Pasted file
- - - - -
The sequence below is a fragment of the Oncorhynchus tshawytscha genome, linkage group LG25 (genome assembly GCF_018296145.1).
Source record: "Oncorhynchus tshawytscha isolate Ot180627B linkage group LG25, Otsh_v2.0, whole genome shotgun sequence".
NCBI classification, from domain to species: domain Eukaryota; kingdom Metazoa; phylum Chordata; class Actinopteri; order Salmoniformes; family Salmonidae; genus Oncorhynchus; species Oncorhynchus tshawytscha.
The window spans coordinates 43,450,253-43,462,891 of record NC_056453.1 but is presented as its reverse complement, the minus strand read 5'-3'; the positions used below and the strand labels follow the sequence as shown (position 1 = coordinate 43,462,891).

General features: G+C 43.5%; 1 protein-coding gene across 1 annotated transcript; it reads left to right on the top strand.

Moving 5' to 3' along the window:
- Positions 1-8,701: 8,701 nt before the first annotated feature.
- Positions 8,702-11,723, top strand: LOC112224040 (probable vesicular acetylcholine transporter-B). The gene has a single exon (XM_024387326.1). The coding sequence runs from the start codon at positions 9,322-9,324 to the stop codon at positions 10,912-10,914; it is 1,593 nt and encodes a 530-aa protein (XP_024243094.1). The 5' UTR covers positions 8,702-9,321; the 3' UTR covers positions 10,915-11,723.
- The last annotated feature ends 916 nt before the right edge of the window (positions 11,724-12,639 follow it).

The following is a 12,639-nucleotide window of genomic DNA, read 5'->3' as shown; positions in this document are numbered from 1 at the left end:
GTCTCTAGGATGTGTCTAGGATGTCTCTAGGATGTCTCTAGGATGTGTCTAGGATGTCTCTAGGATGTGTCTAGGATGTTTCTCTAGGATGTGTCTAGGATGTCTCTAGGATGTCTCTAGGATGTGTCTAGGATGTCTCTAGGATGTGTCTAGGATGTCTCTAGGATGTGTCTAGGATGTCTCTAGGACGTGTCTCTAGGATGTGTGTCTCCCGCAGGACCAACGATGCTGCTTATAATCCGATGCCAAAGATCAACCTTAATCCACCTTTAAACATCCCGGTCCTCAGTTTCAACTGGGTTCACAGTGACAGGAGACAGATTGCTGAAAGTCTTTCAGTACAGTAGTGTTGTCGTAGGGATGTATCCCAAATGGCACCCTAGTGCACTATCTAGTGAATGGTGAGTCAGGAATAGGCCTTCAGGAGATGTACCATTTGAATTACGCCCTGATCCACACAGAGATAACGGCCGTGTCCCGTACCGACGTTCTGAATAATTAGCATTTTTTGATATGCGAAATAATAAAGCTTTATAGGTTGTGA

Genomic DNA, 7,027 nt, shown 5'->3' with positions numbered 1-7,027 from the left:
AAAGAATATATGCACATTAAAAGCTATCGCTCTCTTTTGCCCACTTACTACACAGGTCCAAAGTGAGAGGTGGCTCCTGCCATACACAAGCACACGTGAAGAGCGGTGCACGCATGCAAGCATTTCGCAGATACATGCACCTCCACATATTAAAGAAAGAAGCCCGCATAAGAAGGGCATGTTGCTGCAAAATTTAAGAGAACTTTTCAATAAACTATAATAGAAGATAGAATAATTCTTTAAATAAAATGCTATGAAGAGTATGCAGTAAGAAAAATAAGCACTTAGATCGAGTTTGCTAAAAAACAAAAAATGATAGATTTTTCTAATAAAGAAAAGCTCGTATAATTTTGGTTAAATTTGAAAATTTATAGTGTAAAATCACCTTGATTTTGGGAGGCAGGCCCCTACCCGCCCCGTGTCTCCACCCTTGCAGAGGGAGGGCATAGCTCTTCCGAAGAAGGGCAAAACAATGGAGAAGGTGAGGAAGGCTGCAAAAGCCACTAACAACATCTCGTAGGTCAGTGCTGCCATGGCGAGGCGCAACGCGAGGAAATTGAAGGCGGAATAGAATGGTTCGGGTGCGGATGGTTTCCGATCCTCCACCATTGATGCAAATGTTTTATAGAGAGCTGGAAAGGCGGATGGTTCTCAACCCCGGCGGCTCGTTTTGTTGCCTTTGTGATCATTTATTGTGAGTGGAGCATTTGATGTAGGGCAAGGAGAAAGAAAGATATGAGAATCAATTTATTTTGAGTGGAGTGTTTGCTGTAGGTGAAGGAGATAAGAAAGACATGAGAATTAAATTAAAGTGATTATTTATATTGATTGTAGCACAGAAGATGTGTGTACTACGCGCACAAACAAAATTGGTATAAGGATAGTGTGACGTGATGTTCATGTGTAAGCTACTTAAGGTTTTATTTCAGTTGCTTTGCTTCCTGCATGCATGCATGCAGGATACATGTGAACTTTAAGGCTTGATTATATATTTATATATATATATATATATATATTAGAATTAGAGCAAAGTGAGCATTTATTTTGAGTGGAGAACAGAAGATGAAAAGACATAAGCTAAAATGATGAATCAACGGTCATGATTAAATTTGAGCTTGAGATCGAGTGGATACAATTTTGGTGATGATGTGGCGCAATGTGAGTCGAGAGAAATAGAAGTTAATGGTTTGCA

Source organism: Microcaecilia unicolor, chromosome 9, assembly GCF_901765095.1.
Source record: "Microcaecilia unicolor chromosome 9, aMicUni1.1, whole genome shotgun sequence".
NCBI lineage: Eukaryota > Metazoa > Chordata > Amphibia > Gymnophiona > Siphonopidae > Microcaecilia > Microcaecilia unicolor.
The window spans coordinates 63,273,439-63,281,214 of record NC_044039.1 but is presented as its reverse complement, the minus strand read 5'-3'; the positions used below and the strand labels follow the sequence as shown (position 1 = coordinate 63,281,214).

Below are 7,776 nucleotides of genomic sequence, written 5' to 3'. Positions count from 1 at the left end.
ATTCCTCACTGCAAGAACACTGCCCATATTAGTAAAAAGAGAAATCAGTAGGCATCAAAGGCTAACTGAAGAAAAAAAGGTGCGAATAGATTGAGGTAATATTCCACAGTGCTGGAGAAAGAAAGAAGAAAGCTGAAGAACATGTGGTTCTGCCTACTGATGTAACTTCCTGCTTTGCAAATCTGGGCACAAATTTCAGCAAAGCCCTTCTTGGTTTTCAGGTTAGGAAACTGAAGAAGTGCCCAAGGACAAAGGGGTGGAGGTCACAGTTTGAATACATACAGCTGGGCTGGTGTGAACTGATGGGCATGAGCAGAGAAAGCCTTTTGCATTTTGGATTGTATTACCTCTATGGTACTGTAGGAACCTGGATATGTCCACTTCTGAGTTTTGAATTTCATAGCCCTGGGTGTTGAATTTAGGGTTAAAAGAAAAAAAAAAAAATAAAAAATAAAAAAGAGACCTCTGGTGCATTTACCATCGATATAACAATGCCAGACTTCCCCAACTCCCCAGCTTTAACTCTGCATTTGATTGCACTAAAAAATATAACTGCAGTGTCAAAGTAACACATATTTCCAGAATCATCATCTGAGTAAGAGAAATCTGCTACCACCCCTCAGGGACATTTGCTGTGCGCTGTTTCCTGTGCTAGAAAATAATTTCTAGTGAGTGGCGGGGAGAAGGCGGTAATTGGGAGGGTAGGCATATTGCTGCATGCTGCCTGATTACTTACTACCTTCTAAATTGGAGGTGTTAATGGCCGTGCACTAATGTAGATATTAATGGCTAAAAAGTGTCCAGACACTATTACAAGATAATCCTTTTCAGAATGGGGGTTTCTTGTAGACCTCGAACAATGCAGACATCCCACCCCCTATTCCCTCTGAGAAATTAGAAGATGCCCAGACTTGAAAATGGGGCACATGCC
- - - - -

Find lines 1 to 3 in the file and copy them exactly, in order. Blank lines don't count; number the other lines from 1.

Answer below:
The sequence below is a fragment of the Oncorhynchus tshawytscha genome, linkage group LG25 (genome assembly GCF_018296145.1).
Source record: "Oncorhynchus tshawytscha isolate Ot180627B linkage group LG25, Otsh_v2.0, whole genome shotgun sequence".
NCBI classification, from domain to species: domain Eukaryota; kingdom Metazoa; phylum Chordata; class Actinopteri; order Salmoniformes; family Salmonidae; genus Oncorhynchus; species Oncorhynchus tshawytscha.